A report produced by the College of Family Physicians of Canada and the Canadian Medical Association this week promotes the goal of 95 per cent of the population having a regular family doctor by 2012.
According to a recent public opinion poll for the Canadian Medical Association, coverage currently stands at 82 per cent.
The two medical associations say there are two ways of reaching the ambitious 95 per cent target: increasing the number of physicians practicing in the country, and increasing physician’s capacity to take on more patients.
However, these two measures are unlikely to allow the goal to be reached in time. It says more medical students should be encouraged to choose family medicine. While there has been some movement in this direction, most students still opt to become specialists.
It also recommends the integration of foreign-trained physicians in the workforce, something the provinces are doing. But physicians wanting to immigrate to Canada will not benefit from a new federal-provincial-territorial accord streamlining the recognition of foreign credentials until the end of 2012.
The report largely deals with how to help physicians make their practices run more efficiently and take on more patients – not just urging them to “work harder and longer.”
It says teaching physicians to run a practice from a patient-flow point of view should start in medical school, and there are a number of techniques already being used that are bearing fruit. This includes “advance access” scheduling that leaves a physician’s schedule open for same-day appointments.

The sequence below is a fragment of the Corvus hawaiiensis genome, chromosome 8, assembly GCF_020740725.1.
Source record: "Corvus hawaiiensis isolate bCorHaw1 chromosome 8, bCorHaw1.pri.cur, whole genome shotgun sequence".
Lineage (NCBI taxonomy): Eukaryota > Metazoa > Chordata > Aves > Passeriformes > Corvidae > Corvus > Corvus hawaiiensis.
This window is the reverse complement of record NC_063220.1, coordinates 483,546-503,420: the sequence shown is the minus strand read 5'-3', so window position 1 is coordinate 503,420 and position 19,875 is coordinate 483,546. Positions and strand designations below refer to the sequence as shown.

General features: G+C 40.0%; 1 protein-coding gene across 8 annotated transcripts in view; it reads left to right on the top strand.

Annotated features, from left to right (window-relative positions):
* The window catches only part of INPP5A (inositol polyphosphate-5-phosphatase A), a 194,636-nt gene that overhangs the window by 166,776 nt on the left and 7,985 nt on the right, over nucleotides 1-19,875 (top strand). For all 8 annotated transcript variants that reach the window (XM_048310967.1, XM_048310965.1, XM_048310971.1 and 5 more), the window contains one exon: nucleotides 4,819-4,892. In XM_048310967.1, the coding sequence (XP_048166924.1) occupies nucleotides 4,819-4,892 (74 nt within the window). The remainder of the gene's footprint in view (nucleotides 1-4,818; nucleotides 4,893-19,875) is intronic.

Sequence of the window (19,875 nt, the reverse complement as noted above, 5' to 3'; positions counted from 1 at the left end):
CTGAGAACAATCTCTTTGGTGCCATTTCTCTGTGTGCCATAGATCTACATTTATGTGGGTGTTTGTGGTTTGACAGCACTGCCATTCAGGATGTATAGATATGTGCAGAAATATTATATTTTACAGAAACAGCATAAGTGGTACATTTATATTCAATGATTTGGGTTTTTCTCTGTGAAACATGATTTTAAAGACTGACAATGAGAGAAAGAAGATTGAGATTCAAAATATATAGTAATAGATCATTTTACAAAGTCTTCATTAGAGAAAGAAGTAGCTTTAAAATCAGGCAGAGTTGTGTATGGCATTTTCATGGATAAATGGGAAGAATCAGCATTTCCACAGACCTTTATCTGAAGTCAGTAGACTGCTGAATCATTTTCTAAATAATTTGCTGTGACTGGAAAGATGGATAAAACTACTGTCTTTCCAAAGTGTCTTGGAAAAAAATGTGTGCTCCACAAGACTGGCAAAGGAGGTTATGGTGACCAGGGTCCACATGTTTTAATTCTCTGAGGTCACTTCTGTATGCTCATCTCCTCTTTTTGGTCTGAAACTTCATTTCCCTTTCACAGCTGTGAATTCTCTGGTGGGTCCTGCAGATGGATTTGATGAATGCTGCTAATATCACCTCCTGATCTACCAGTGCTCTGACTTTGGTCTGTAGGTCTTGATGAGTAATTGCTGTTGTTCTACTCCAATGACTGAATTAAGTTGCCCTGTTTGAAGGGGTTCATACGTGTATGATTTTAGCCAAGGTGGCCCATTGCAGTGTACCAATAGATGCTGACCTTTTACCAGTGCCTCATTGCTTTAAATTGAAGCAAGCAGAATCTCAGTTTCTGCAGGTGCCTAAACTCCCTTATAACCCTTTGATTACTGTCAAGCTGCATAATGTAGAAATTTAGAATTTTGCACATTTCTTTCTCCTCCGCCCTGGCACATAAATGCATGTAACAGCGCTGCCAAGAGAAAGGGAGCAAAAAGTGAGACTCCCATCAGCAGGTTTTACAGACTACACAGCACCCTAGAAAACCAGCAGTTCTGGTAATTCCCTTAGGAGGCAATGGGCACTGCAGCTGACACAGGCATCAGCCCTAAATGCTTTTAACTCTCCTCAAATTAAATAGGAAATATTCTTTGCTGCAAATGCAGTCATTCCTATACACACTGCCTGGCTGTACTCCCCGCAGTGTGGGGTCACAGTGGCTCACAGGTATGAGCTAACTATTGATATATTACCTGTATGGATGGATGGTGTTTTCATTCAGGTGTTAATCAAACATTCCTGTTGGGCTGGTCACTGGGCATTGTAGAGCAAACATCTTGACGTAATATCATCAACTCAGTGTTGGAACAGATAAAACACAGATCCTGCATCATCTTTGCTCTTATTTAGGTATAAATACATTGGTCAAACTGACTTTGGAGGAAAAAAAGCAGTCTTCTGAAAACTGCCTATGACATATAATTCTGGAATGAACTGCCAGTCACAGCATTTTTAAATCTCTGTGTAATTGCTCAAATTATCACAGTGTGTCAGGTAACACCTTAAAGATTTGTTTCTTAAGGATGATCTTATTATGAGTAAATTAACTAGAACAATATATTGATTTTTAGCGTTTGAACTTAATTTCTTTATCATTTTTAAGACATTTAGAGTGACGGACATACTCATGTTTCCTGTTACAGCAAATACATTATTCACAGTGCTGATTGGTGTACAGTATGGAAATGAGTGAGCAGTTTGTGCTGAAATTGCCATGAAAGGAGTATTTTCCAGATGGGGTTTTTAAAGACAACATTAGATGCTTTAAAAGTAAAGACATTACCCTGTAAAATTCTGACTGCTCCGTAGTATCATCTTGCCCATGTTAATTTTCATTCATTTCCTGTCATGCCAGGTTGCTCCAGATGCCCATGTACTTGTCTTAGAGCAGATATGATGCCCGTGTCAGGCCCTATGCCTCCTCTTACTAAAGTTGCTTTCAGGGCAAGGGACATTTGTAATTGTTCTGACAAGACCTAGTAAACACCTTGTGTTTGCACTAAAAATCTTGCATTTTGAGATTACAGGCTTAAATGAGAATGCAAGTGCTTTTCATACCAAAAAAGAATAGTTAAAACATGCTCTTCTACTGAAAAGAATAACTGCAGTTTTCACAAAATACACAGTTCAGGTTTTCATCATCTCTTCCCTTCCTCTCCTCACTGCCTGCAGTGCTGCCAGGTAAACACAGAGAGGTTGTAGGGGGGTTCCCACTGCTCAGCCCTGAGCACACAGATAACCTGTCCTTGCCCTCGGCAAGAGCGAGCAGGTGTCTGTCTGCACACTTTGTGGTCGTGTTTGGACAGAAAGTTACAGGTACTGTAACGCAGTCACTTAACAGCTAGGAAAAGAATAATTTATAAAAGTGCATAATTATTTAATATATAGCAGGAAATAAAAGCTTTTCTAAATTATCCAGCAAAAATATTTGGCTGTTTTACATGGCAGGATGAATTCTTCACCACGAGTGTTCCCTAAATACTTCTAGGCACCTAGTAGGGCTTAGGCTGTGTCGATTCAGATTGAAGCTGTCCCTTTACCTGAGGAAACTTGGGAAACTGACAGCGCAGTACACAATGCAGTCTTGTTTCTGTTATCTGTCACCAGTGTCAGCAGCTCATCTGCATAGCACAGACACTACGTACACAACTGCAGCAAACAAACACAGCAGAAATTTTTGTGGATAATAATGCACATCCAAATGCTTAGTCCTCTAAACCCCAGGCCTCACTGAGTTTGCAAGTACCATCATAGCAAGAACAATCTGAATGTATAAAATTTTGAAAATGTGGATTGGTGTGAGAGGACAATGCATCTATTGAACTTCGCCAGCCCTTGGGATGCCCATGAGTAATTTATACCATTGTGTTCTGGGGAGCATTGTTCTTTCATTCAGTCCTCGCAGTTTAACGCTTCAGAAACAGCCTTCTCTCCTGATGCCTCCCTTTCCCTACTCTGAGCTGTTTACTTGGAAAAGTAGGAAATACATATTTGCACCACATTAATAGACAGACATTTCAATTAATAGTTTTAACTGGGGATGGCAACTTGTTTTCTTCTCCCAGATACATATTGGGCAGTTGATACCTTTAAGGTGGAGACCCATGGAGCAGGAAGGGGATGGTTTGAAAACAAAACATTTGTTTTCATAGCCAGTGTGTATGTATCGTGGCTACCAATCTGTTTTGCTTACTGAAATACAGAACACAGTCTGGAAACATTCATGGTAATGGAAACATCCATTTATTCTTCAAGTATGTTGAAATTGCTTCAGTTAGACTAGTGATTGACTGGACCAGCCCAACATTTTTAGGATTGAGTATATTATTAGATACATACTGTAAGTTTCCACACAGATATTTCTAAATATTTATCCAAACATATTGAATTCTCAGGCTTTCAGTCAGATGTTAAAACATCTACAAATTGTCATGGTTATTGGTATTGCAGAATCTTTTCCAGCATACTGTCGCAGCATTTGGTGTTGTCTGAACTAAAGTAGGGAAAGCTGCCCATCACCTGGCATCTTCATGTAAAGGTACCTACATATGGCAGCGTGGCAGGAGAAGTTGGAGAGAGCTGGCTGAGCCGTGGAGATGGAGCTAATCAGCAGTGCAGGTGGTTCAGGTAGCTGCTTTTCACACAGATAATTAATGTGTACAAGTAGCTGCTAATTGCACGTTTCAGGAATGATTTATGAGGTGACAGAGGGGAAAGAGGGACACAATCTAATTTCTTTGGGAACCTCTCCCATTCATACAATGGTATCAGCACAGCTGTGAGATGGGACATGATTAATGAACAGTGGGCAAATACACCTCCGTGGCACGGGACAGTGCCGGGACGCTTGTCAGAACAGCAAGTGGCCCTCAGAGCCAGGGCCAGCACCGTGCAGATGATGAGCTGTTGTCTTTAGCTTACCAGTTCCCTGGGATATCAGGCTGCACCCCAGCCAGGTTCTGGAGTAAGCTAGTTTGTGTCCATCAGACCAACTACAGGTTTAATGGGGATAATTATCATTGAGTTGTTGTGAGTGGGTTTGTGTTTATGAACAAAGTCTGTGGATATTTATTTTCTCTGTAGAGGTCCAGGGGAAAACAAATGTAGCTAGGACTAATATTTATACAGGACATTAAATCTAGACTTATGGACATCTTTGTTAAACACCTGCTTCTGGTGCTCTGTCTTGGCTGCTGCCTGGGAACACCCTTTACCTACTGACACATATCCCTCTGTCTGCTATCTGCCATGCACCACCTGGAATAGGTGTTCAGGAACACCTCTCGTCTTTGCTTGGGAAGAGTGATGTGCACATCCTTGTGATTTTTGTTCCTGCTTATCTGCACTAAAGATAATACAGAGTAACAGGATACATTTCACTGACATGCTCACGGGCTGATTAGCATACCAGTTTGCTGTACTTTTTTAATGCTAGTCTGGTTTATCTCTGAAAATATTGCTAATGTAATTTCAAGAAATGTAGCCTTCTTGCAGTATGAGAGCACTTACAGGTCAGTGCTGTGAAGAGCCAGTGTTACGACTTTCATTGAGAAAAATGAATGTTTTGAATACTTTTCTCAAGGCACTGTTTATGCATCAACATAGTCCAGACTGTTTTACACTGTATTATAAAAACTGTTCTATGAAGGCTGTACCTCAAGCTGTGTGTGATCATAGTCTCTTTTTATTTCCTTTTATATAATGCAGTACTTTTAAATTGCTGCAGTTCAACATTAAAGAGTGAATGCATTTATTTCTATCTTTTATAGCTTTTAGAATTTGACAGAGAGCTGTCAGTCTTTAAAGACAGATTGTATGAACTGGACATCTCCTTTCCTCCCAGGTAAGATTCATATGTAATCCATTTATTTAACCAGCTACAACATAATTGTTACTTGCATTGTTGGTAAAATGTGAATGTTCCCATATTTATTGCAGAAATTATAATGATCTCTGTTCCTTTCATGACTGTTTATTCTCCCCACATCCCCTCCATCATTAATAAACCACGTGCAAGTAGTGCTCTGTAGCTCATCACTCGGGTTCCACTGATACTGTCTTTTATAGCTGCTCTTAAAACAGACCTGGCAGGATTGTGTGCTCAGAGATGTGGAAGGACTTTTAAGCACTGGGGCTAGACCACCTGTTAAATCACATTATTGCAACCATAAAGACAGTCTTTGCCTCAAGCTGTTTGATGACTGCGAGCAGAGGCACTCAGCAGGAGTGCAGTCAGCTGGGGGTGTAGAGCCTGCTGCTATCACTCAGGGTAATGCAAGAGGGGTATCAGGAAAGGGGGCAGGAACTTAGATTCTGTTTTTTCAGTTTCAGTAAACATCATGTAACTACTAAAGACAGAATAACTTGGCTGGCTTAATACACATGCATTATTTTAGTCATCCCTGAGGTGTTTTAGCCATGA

Wait times for primary care are an issue, and the reports says measuring these waits should be a priority for governments even though it is difficult to break this information down by the myriad reasons patients have for seeking an appointment.
Team-based care is another approach that is being used to improve patient care, but, as an instrument for improving access, the report says the jury is still out and more research is needed.
The two medical associations say tools to improve the timeliness of referrals to specialists also need to be enhanced. They point out that research undertaken by the Fraser Institute finds that half the total waiting time for care is the interval between when the family physician makes a referral and when the patient is actually seen by the specialist.
They say good professional relationships between family physicians and specialists should be promoted and supported in the health system.
Reference: Health Edition – December 4, 2009. Volume 13 Issue 48